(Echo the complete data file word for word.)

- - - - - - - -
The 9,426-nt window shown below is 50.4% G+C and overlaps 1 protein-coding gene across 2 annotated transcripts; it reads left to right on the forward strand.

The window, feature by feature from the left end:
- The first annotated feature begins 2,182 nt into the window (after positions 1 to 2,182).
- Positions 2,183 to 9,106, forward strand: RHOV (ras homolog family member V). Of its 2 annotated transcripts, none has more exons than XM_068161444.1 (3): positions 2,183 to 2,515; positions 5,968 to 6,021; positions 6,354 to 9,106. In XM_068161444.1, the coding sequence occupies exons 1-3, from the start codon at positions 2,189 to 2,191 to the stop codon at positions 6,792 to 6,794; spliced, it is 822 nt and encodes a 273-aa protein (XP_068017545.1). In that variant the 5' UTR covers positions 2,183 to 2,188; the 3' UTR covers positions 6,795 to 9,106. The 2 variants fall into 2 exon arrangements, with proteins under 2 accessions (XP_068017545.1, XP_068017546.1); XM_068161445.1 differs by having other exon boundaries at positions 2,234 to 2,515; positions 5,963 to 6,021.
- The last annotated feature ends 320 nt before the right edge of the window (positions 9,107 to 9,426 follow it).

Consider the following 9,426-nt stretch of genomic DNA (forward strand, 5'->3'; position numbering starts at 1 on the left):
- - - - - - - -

The 9,426-nt window shown below is 50.4% G+C and overlaps 1 protein-coding gene across 2 annotated transcripts; it reads left to right on the forward strand.

The window, feature by feature from the left end:
- The first annotated feature begins 2,182 nt into the window (after positions 1 to 2,182).
- Positions 2,183 to 9,106, forward strand: RHOV (ras homolog family member V). Of its 2 annotated transcripts, none has more exons than XM_068161444.1 (3): positions 2,183 to 2,515; positions 5,968 to 6,021; positions 6,354 to 9,106. In XM_068161444.1, the coding sequence occupies exons 1-3, from the start codon at positions 2,189 to 2,191 to the stop codon at positions 6,792 to 6,794; spliced, it is 822 nt and encodes a 273-aa protein (XP_068017545.1). In that variant the 5' UTR covers positions 2,183 to 2,188; the 3' UTR covers positions 6,795 to 9,106. The 2 variants fall into 2 exon arrangements, with proteins under 2 accessions (XP_068017545.1, XP_068017546.1); XM_068161445.1 differs by having other exon boundaries at positions 2,234 to 2,515; positions 5,963 to 6,021.
- The last annotated feature ends 320 nt before the right edge of the window (positions 9,107 to 9,426 follow it).

Consider the following 9,426-nt stretch of genomic DNA (forward strand, 5'->3'; position numbering starts at 1 on the left):